• Avoid Mixing Inherited Assets with Marital Assets: Refrain from using inherited funds to purchase marital property or make joint investments unless you’re comfortable with the possibility of those assets becoming subject to division in a divorce.
  • Set Up a Trust: Setting up a trust to hold inherited assets can provide an added layer of protection. A trust can specify how the assets are to be managed and distributed, potentially shielding them from being considered marital property. Trusts can also protect a person’s inheritance from being transferred to their surviving spouse, preserving the assets for their descendants instead.
  • Consult with a Legal Professional: Seek guidance from a knowledgeable attorney who specializes in family law and estate planning. They can provide personalized advice based on your specific circumstances and help you navigate the complexities of protecting inherited assets in the event of a divorce.

How a Family Law Attorney Can Help Protect Inherited Property

A Louisiana family law attorney can play a crucial role in helping you protect inherited property during a divorce. Firstly, they can provide knowledgeable guidance on the state’s community property rules and how they apply to inherited assets, ensuring you understand your rights and options. 

They can also assist in drafting prenuptial or postnuptial agreements that clearly outline the treatment of inherited property in the event of divorce, helping ensure these assets stay separate. 

Additionally, your attorney can advise on strategies to keep inherited assets separate from community property, like maintaining separate accounts and avoiding commingling of funds. In the event of a divorce, a family law attorney can advocate on your behalf to ensure that inherited assets are properly identified and protected.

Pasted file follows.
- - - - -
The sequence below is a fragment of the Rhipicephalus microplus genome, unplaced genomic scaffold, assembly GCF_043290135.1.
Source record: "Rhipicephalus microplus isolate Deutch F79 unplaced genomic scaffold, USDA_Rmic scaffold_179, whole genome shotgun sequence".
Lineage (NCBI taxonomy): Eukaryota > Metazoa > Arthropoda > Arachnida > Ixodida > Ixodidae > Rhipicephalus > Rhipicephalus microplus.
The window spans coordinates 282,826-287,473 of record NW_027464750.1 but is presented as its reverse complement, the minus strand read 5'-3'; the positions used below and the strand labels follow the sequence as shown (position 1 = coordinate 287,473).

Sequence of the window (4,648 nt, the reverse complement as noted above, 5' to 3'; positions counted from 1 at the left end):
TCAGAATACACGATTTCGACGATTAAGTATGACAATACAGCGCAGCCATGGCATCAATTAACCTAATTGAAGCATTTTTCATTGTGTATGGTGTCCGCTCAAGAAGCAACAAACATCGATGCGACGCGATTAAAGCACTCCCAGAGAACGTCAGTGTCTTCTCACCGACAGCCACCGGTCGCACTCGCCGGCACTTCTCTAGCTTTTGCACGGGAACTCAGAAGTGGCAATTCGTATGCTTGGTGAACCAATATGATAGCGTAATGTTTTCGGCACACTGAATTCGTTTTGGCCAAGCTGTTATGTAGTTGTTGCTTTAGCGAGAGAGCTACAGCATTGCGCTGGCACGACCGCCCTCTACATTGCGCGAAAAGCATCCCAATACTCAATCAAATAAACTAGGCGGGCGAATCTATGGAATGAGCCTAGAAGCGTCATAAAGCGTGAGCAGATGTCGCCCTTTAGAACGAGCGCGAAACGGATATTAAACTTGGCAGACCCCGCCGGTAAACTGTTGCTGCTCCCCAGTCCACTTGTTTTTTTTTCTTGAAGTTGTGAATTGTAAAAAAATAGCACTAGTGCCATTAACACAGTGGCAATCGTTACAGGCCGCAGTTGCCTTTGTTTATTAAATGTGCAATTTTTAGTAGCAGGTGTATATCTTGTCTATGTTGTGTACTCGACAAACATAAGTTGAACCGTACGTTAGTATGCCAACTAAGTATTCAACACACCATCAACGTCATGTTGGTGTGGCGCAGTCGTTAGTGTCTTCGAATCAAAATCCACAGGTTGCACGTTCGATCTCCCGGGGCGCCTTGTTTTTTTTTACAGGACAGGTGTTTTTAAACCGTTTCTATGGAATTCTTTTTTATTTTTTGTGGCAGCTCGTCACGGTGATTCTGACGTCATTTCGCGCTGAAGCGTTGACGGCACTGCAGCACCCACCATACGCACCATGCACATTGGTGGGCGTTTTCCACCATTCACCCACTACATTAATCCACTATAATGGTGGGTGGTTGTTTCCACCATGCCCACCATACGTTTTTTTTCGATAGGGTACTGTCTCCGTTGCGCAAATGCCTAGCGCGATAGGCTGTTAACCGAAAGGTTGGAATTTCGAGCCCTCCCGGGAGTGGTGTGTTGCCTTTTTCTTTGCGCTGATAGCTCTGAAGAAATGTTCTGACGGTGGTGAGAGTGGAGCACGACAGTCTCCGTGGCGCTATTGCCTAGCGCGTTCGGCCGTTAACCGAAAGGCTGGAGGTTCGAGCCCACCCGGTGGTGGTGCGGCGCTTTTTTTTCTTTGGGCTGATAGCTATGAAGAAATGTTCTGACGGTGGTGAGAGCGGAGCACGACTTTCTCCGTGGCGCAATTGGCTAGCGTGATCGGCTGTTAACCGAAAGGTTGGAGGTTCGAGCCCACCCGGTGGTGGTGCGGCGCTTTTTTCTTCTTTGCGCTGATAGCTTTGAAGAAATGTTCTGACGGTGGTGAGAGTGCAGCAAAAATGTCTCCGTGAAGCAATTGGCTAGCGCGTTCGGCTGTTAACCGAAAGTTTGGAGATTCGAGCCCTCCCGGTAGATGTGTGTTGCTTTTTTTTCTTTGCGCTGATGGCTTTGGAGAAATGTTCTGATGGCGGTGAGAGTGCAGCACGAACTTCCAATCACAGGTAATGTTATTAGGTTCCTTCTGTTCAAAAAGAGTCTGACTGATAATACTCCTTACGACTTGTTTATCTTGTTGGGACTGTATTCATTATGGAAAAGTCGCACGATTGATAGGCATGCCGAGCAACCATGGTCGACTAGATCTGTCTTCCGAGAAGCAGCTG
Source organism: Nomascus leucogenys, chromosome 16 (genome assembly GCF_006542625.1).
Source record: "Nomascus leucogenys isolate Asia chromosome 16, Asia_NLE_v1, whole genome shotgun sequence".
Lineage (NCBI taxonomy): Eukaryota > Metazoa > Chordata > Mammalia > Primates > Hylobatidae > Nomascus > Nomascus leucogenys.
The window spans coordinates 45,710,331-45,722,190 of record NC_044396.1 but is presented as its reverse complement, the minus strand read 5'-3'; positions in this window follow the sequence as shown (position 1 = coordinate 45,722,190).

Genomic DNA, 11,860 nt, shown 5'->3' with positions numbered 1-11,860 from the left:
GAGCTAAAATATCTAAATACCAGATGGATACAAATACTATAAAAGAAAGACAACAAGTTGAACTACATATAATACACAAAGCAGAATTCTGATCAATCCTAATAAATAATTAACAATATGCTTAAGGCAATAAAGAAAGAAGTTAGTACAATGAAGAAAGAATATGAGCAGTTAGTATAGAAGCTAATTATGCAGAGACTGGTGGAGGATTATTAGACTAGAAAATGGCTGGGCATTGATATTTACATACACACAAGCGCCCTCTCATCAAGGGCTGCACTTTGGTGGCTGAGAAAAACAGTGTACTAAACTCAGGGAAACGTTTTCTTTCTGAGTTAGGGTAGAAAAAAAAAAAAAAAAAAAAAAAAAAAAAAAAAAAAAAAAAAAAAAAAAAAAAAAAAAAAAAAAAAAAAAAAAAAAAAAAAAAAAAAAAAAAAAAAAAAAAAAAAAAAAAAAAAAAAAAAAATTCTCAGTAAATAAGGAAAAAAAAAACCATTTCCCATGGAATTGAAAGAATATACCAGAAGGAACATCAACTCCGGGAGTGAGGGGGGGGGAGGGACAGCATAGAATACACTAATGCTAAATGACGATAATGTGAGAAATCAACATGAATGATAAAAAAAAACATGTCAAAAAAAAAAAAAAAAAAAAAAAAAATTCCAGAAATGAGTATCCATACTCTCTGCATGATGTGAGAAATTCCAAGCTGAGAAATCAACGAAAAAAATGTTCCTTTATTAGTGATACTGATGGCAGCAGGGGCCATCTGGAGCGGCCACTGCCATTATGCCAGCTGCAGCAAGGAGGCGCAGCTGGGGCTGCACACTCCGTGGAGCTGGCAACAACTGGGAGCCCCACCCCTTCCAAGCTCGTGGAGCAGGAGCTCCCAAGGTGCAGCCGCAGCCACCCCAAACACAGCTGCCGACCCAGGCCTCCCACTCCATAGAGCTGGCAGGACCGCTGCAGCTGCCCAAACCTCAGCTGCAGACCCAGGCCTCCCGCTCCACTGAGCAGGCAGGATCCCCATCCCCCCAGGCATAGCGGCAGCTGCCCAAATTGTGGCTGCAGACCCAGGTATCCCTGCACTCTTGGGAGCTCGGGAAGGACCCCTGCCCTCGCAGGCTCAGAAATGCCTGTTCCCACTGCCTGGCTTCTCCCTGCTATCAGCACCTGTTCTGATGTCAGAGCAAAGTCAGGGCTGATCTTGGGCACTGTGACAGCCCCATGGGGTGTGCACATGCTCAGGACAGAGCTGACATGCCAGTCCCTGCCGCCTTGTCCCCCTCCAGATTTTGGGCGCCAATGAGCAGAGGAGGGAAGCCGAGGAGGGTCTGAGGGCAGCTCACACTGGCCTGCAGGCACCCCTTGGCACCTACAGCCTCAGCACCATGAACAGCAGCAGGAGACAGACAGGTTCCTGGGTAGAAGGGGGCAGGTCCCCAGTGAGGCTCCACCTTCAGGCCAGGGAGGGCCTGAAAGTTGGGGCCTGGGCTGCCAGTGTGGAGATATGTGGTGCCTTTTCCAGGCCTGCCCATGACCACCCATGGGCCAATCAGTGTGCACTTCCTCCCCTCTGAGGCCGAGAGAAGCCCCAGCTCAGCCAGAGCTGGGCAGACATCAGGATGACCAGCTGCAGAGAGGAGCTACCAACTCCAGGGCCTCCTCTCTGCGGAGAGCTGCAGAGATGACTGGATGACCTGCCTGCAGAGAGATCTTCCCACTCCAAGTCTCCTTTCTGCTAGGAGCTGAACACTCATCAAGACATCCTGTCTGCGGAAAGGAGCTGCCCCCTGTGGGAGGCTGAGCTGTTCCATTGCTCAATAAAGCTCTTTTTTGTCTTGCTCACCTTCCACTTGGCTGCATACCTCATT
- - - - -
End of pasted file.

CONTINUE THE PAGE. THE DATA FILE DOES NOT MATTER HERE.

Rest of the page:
If you have concerns about how your inheritance will be treated in your divorce, Louisiana divorce attorney Michael J. Vergis is here to help. He can provide you with the guidance and legal support needed to protect your inheritance and preserve your rights throughout the divorce process, ensuring a fair and favorable outcome. 

is inheritance marital property in Louisiana

To Learn More, Schedule a Consultation With Shreveport-Bossier Property Division Lawyer Michael J. Vergis Today

Property division can be a complex part of any divorce proceeding. Not only that, but many separate and community assets can have emotional significance to both spouses, making the process even more difficult. If you are navigating a divorce and want to ensure your inheritance is protected from being divided in your divorce, Shreveport-Bossier City divorce lawyer Michael J. Vergis is here to help. 

With a deep understanding of Louisiana’s community property laws and extensive experience in handling property division cases, Attorney Vergis is committed to providing compassionate and effective legal representation to clients in Shreveport-Bossier and throughout Northwest Louisiana. 

Whether you’re concerned about safeguarding inherited assets or ensuring a fair distribution of marital property, Attorney Vergis will work tirelessly to protect your interests and advocate for your rights. Call (318) 698-3724 or contact us via our website to schedule a consultation with Attorney Michael J. Vergis today to discuss your case and explore your legal options.